In its testing, HeadSmart Labs found that on average, footballs dropped 1.07 psi from temperature change in a 75°F room to a 50°F room. Exposing the football to water resulted in an additional 0.75 psi pressure drop. With the combined effects, the footballs’ pressure decreased by an average of 1.82 psi to a max of 1.95 psi.

Richard P. Binzel, professor of planetary science at MIT, calculated that a 5 to 10% drop in temperature could create a drop of 0.5 to 1.5 psi, in a football’s air pressure. Equally important, he noted that the accuracy of the meters used to measure the footballs is unknown.

The bottom line for this or any critical pressure measurement is that for accurate measurements, especially at lower pressures, temperature changes are among the operating environment aspects that should be taken into account and accurate meters need to be used.

footballPNG

What do you think/Comments?
Do you have a pressure sensing question? Let me know and I’ll address it in an upcoming blog.
-Dan DeFalco, Marketing Manager, All Sensors Corporation (ddefalco@allsensors.com)

Tire Pressure: Not all Measurements are the Same

Welcome to All Sensors “Put the Pressure on Us” blog. This blog brings out pressure sensor aspects in a variety of applications inspired by headlines, consumer and industry requirements, market research, government activities and you. In this blog we’ll look at tire pressure measurements.

Tire Pressure: Not all Measurements are the Same

The proper tire pressure in passenger cars and trucks provides optimum safety and efficiency.  Since drivers did not check tire pressures as frequently as they needed to, the U.S. Department of Transportation’s (DOT’s) National Highway Traffic Safety Administration (NHTSA) Transportation Recall Enhancement, Accountability, and Documentation (TREAD) Act of 2000 requires a tire pressure monitoring system (TPMS) on every new vehicle (all passenger cars and light trucks under 10,000 lbs. Gross Vehicle Weight) sold in the U.S. after November 2006.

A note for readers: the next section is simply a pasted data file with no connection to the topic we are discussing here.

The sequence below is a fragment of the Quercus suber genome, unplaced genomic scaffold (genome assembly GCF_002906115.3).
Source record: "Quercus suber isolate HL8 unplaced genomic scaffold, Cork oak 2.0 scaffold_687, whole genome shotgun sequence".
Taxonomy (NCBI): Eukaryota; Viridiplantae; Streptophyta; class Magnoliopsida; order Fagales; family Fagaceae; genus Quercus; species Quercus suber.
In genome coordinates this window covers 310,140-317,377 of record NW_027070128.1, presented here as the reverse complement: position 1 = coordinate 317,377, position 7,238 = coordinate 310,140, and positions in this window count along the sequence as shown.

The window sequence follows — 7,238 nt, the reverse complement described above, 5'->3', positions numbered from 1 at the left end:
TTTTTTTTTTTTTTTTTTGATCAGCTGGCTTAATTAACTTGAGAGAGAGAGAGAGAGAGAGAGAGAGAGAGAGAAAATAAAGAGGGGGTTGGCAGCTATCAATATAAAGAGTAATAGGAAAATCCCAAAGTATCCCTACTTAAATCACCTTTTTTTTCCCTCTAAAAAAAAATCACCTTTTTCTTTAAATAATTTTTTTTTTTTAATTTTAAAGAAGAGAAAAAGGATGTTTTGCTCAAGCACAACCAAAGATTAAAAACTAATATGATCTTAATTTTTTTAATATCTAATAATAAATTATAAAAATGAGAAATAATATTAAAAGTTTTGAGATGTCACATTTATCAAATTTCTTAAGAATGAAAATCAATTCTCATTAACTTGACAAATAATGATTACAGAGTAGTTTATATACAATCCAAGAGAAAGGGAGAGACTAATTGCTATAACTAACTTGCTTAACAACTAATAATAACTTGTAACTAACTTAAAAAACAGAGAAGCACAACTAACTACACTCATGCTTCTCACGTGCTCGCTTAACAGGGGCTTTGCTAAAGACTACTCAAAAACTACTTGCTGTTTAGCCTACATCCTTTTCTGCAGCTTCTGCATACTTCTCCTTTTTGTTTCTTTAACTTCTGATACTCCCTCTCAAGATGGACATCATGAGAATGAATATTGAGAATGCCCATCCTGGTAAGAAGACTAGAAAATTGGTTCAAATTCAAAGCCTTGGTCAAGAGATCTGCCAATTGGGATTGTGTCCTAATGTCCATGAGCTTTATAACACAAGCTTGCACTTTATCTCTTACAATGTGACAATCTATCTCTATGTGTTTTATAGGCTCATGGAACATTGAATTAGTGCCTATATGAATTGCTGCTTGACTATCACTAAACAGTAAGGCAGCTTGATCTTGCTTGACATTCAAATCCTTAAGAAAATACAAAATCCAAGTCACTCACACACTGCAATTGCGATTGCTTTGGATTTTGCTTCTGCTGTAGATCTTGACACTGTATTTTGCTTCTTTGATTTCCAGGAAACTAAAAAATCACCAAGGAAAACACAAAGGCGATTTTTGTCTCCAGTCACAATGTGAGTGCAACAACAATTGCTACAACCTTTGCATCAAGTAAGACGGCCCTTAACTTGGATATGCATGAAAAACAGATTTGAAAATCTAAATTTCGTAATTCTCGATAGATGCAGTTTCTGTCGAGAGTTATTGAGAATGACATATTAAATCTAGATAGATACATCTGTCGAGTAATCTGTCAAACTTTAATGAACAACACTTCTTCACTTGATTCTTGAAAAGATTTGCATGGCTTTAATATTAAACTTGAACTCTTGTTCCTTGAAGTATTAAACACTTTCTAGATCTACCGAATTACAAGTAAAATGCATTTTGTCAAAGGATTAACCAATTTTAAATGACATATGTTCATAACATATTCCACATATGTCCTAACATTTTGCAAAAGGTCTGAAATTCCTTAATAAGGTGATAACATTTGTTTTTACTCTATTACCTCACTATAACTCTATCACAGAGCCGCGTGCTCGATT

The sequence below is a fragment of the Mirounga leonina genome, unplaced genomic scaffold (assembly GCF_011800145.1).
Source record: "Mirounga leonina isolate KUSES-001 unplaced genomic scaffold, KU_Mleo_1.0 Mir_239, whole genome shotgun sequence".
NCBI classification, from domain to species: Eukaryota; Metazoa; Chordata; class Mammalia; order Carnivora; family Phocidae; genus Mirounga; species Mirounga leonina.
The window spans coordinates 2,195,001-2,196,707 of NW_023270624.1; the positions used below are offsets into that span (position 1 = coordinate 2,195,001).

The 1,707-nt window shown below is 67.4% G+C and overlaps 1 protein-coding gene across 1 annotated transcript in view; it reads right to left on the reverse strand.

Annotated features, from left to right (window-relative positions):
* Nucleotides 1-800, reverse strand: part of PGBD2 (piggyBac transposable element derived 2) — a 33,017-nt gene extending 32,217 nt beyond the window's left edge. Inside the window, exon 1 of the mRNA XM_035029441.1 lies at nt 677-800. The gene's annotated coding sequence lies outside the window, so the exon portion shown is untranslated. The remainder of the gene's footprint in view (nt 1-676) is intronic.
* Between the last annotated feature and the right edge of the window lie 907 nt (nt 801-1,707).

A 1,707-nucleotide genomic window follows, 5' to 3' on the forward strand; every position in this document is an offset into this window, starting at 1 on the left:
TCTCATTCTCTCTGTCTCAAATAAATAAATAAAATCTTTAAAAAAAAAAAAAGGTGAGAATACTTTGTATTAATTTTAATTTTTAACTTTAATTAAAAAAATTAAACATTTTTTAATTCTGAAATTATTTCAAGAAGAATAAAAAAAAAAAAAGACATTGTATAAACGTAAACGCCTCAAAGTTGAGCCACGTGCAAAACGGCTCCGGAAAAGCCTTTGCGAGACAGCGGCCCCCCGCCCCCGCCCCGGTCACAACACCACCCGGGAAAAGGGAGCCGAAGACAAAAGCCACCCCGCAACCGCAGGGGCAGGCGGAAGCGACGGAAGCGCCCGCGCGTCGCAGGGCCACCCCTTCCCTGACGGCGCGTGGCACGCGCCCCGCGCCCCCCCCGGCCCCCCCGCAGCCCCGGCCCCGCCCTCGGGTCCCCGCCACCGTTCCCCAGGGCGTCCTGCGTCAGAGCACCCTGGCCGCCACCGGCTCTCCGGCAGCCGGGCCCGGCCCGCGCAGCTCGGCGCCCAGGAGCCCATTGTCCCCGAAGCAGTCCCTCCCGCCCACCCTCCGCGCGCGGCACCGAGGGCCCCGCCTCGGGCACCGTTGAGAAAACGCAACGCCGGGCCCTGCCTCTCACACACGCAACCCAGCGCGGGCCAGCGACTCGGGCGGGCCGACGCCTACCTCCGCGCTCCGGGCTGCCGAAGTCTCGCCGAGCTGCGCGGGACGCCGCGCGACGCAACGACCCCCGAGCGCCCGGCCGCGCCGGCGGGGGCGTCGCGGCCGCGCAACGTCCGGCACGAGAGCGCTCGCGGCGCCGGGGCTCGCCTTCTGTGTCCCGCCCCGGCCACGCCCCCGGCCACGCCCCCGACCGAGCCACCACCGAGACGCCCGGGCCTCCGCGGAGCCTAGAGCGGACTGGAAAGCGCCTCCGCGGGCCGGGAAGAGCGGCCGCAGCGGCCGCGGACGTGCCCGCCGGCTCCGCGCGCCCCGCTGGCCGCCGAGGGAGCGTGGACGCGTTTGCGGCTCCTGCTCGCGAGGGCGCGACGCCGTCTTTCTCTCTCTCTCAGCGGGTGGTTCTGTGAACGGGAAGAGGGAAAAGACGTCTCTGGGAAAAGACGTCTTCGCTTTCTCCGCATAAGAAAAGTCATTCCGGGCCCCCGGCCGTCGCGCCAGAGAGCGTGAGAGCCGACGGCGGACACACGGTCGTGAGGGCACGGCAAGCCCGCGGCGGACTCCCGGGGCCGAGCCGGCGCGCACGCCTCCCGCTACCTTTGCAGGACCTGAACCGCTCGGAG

Not all tire pressure measurements are the same. Car tire pressures are typically 30 to 35 psi with truck values running slightly higher. If you have an ATV, the tire pressure could be more like 8 psi max with some being as low as 2.7 psi and some as high as 10 psi. If you ride a road bicycle, the pressure can range considerably and depends on your weight with tire pressures of 95-105 psi for 110# riders to 125-135 psi for a 230# rider suggested from one source.

You can find tire pressure measurements in some unusual places. The Shipwreck water slide at SeaWorld uses large tires to carry several riders. The tire bumps into the sides of the slide to provide added excitement to the ride. For safety purposes, a maximum rating of 2.9 psi or 0.2 bar is recommended.

Shipwreck water slide uses large tires

The variety of tire pressure readings means that a single pressure sensor cannot provide the required accuracy and precision for all applications.

What do you think/Comments?
Do you have a pressure sensing question? Let me know and I’ll address it in an upcoming blog.
-Dan DeFalco, Marketing Manager, All Sensors Corporation (ddefalco@allsensors.com)